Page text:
Henri Rousseau, and his paintings
Henri Rousseau (May 21, 1844 - September 2, 1910) (May 21, 1844 - September 2, 1910) was a French Post-Impressionist painter. He is also known as Le Douanier (the customs officer) after
his place of employment. Ridiculed during his life, he came to be recognized as a self-taught genius whose works are of high artistic quality.
Employing a highly personal method of working, Henri Rousseau gathered the elements for his paintings from numerous sources: engravings in illustrated magazines, all sorts of paintings, photographs, and advertising catalogues furnished a detail here, the posture of a person or an animal there, or even a compositional structure.
Any number of artists have been inspired by photography or the works of their predecessors. But rare is the painter who used these sources as often as Henri Rousseau did. Was it a lack of confidence in his own imagination and inventive mind? Did he wish to paint "realistically" (the unabashed intention of so many artists back then?) Did he feel so unsure of himself in rendering gestures or attitudes? What he lacked in this highly codified domain was the long studio apprenticeship of painting from models - a training from which most of his contemporaries benefited, even the least-conformist painters. Did he, perhaps, by "quoting" good "authors" in certain cases, hope to take refuge behind their authority? On closer inspection, Henri Rousseau does not lack imagination. He employs real elements, whether observed or copied, but subject them to his fantasy, changing the scale, making "mistakes" in the proportion, offering improbable situations - all of which permitted him to achieve a superior coherence, just like the Surrealists, such as Max Ernst, who admired him thirty years later.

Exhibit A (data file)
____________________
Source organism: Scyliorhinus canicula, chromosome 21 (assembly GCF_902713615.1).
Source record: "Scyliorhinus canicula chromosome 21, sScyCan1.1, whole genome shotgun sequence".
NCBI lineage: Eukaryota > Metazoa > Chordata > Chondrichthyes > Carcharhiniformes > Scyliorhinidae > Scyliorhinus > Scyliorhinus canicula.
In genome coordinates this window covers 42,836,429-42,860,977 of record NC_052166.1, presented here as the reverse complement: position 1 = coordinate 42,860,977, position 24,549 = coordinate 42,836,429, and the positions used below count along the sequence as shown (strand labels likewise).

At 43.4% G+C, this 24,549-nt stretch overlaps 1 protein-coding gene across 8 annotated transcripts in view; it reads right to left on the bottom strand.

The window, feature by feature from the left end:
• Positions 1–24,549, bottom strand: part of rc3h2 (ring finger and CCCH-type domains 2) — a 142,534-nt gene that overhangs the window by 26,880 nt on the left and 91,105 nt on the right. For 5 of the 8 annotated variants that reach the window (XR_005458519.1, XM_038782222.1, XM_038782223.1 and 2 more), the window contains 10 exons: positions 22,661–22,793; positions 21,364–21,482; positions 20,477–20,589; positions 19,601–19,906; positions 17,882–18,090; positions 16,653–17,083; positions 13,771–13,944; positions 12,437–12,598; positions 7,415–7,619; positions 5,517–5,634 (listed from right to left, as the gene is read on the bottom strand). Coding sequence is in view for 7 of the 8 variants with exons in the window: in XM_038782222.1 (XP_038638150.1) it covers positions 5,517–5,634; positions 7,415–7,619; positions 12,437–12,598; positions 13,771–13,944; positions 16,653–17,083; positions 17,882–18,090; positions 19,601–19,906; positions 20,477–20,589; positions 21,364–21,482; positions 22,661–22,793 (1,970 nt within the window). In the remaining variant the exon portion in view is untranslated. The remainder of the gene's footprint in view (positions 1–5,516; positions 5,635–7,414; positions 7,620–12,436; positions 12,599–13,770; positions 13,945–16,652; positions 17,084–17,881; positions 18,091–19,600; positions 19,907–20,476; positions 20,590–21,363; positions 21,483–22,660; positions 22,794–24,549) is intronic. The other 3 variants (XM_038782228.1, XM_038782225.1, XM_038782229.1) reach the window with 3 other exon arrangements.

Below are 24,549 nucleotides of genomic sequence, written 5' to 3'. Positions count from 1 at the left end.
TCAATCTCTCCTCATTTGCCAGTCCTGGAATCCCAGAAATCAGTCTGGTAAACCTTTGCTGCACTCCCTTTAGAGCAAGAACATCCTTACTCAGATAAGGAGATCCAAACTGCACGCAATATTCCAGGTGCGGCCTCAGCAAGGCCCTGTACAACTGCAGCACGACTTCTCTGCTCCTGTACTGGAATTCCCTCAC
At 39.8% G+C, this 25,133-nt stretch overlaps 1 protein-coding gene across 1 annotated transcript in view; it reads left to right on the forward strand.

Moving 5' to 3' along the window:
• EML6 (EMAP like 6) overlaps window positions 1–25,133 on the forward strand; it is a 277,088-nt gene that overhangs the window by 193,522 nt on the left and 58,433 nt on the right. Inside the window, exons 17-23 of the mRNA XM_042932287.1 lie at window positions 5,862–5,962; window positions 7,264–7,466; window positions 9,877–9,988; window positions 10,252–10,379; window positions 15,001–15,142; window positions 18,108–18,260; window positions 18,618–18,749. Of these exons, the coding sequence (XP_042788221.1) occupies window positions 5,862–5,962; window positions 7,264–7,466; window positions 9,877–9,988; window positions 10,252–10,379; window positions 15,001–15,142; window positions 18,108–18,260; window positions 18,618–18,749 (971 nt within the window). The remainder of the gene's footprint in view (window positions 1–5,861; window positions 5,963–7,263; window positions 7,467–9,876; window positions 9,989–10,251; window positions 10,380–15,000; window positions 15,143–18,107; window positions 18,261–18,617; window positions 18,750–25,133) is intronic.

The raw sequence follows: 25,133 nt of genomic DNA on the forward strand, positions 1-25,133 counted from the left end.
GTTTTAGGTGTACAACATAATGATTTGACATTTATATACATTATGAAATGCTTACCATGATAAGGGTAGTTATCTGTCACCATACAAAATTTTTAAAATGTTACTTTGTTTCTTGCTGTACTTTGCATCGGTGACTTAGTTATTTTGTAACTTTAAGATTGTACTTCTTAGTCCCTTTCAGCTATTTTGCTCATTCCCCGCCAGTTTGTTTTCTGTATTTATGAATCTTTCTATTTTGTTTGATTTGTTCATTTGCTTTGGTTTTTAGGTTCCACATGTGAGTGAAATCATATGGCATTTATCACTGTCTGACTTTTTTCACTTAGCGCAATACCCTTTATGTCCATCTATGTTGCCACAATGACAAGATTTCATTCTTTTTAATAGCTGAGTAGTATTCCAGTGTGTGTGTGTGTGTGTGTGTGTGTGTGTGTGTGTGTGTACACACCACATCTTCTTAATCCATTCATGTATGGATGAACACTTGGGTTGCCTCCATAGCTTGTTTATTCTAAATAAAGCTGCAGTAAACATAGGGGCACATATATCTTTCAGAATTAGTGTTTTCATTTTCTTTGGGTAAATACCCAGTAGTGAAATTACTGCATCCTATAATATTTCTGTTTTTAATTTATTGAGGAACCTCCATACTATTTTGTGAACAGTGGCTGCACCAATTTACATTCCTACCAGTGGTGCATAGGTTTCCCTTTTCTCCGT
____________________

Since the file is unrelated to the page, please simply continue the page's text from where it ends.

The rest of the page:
However, the relationship between Henri Rousseau and his contemporaries or immediate predecessors does not boil down to borrowings that one can interpret as collages pulled together with Rousseau's own language.